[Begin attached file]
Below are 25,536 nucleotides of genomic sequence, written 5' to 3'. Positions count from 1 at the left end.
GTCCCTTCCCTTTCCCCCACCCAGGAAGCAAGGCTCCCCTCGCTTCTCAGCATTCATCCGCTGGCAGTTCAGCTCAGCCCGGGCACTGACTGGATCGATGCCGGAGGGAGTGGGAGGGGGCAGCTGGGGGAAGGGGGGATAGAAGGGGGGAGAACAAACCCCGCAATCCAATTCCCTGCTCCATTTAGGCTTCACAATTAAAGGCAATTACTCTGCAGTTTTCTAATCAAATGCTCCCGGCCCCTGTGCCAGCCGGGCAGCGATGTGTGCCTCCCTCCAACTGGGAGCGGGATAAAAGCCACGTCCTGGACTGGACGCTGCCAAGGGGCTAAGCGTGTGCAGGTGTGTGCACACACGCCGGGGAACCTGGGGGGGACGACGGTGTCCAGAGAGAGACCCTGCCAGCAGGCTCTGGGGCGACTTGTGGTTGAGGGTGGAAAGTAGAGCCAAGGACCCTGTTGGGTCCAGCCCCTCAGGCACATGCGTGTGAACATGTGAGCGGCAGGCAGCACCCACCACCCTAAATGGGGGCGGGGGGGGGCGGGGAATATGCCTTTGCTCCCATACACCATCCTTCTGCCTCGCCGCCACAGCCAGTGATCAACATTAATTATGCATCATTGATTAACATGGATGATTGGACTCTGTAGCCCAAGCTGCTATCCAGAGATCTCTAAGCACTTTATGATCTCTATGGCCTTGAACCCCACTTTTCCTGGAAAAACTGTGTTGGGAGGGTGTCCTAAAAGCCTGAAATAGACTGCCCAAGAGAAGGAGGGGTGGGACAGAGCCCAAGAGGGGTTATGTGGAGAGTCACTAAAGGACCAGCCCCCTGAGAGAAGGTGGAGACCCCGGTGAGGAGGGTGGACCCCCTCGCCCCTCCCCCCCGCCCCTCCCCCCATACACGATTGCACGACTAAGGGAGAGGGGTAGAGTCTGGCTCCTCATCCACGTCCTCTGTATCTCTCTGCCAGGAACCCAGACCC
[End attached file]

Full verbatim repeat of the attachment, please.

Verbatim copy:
Below are 25,536 nucleotides of genomic sequence, written 5' to 3'. Positions count from 1 at the left end.
GTCCCTTCCCTTTCCCCCACCCAGGAAGCAAGGCTCCCCTCGCTTCTCAGCATTCATCCGCTGGCAGTTCAGCTCAGCCCGGGCACTGACTGGATCGATGCCGGAGGGAGTGGGAGGGGGCAGCTGGGGGAAGGGGGGATAGAAGGGGGGAGAACAAACCCCGCAATCCAATTCCCTGCTCCATTTAGGCTTCACAATTAAAGGCAATTACTCTGCAGTTTTCTAATCAAATGCTCCCGGCCCCTGTGCCAGCCGGGCAGCGATGTGTGCCTCCCTCCAACTGGGAGCGGGATAAAAGCCACGTCCTGGACTGGACGCTGCCAAGGGGCTAAGCGTGTGCAGGTGTGTGCACACACGCCGGGGAACCTGGGGGGGACGACGGTGTCCAGAGAGAGACCCTGCCAGCAGGCTCTGGGGCGACTTGTGGTTGAGGGTGGAAAGTAGAGCCAAGGACCCTGTTGGGTCCAGCCCCTCAGGCACATGCGTGTGAACATGTGAGCGGCAGGCAGCACCCACCACCCTAAATGGGGGCGGGGGGGGGCGGGGAATATGCCTTTGCTCCCATACACCATCCTTCTGCCTCGCCGCCACAGCCAGTGATCAACATTAATTATGCATCATTGATTAACATGGATGATTGGACTCTGTAGCCCAAGCTGCTATCCAGAGATCTCTAAGCACTTTATGATCTCTATGGCCTTGAACCCCACTTTTCCTGGAAAAACTGTGTTGGGAGGGTGTCCTAAAAGCCTGAAATAGACTGCCCAAGAGAAGGAGGGGTGGGACAGAGCCCAAGAGGGGTTATGTGGAGAGTCACTAAAGGACCAGCCCCCTGAGAGAAGGTGGAGACCCCGGTGAGGAGGGTGGACCCCCTCGCCCCTCCCCCCCGCCCCTCCCCCCATACACGATTGCACGACTAAGGGAGAGGGGTAGAGTCTGGCTCCTCATCCACGTCCTCTGTATCTCTCTGCCAGGAACCCAGACCC